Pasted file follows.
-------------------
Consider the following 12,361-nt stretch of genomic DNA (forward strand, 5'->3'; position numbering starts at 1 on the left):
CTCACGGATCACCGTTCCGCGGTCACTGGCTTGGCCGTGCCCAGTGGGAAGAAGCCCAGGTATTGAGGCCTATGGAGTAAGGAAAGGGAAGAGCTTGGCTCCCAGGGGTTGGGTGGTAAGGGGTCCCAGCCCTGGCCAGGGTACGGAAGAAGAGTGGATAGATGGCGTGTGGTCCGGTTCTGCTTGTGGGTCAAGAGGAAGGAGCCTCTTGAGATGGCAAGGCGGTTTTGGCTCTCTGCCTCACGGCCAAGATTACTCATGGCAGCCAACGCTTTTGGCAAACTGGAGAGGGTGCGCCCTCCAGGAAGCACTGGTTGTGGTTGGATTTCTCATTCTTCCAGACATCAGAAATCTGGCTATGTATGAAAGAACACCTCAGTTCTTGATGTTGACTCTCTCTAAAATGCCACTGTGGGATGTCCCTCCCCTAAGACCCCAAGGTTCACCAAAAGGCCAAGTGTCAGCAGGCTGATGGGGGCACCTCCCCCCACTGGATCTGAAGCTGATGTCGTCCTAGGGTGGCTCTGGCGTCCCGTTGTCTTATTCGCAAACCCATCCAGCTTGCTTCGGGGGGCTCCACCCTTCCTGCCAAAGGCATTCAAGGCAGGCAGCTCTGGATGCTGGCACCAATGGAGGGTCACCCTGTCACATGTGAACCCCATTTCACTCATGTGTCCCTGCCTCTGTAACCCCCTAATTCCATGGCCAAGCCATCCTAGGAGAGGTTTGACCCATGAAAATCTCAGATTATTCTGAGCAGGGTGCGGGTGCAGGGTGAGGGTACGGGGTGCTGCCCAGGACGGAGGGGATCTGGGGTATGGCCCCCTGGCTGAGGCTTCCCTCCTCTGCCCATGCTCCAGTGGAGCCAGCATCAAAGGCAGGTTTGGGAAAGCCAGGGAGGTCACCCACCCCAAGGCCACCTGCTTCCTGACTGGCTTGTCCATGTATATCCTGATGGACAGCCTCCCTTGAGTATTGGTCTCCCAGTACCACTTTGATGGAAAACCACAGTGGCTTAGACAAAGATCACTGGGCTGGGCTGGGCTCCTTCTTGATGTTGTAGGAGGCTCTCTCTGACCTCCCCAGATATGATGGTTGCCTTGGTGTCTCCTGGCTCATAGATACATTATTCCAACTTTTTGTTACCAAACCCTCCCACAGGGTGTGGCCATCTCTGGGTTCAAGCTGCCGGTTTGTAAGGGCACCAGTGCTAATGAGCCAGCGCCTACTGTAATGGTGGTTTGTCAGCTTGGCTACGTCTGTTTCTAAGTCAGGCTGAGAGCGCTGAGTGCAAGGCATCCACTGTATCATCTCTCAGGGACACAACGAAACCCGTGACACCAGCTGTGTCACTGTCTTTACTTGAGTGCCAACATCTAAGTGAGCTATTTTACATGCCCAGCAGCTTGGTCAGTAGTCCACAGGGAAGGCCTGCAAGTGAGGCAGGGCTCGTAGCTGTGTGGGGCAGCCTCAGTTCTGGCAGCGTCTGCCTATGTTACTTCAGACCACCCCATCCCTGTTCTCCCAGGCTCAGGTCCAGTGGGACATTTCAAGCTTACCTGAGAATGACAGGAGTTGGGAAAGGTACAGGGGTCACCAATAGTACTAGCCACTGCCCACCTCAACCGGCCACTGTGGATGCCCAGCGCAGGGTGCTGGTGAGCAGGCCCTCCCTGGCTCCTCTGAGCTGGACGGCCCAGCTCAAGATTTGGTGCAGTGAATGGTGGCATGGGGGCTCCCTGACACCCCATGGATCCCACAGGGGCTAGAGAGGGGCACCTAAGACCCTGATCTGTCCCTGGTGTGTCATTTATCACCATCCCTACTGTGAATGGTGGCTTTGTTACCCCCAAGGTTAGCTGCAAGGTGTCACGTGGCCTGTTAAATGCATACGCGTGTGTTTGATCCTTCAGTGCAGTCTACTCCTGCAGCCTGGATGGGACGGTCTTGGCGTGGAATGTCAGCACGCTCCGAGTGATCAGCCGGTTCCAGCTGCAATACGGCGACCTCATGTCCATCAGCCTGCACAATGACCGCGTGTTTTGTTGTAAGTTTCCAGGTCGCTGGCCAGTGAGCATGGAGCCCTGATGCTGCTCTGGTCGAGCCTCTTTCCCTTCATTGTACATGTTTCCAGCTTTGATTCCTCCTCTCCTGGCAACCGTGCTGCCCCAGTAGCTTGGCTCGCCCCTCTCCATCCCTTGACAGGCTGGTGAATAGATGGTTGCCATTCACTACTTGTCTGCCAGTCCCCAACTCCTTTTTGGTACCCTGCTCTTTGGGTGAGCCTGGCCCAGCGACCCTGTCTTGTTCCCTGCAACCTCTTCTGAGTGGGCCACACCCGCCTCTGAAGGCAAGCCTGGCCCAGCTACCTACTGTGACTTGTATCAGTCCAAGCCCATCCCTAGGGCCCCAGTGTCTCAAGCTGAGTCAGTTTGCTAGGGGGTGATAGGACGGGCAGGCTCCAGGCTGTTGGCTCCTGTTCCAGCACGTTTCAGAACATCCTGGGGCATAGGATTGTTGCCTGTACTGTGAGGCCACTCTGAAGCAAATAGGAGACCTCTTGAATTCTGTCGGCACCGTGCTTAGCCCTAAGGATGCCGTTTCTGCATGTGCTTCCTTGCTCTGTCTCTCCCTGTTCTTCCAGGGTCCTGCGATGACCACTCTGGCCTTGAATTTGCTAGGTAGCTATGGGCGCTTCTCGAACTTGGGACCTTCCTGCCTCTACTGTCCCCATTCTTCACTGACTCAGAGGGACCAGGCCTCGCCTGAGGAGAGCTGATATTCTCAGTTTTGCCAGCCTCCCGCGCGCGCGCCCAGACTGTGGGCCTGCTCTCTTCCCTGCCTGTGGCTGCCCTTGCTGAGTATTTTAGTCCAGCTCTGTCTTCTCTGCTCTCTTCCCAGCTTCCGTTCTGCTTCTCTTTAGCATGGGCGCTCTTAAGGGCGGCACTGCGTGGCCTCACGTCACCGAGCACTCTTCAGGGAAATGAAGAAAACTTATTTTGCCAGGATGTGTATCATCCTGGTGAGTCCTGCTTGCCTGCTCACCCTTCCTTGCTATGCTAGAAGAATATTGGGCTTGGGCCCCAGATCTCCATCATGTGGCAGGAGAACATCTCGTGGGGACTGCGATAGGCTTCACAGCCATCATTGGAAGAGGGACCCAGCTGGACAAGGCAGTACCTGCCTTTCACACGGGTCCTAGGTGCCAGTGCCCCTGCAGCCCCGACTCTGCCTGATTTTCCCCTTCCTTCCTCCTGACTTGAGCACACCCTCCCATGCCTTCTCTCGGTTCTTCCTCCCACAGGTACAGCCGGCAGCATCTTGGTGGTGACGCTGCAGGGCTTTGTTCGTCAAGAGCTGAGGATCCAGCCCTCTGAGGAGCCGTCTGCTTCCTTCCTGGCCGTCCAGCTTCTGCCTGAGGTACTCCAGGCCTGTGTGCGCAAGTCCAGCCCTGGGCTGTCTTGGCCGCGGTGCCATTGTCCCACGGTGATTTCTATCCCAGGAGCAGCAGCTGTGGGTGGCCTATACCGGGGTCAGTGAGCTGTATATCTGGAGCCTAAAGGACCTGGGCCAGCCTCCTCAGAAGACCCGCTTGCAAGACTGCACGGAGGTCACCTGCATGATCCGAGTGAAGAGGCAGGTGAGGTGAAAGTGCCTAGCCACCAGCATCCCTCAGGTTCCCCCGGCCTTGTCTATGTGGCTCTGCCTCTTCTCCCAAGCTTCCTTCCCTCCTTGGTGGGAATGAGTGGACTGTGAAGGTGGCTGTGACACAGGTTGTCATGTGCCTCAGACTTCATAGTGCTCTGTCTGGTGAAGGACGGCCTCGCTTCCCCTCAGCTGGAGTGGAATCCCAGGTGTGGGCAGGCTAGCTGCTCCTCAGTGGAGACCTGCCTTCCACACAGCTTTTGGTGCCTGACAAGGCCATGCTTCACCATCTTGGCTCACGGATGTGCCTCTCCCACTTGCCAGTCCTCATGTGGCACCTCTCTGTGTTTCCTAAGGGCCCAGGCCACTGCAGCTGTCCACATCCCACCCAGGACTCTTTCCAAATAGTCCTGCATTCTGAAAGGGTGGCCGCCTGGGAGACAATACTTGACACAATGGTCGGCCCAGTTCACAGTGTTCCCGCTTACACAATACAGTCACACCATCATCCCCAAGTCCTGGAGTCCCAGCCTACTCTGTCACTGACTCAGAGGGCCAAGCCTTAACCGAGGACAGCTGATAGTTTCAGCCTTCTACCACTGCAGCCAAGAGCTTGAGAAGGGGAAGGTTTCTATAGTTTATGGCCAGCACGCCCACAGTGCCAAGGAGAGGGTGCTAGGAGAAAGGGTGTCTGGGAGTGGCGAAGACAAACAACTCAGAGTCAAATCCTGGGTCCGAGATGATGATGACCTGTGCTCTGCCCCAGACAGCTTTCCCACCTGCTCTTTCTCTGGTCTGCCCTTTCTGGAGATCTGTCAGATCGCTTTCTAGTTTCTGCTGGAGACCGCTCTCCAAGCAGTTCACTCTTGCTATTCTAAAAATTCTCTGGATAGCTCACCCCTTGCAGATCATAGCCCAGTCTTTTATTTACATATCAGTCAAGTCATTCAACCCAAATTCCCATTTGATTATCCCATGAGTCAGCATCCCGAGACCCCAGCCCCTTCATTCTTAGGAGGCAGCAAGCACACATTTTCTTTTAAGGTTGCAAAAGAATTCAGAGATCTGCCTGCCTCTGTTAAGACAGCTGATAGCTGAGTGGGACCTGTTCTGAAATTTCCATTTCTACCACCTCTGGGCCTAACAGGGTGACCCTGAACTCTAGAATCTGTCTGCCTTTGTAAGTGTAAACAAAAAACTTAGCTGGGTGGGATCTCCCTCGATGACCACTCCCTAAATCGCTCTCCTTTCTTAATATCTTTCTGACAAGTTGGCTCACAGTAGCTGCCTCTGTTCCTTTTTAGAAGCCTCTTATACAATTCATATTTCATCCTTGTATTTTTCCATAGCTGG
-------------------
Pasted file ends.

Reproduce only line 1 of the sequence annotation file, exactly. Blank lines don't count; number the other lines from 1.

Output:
Consider the following 12,361-nt stretch of genomic DNA (forward strand, 5'->3'; position numbering starts at 1 on the left):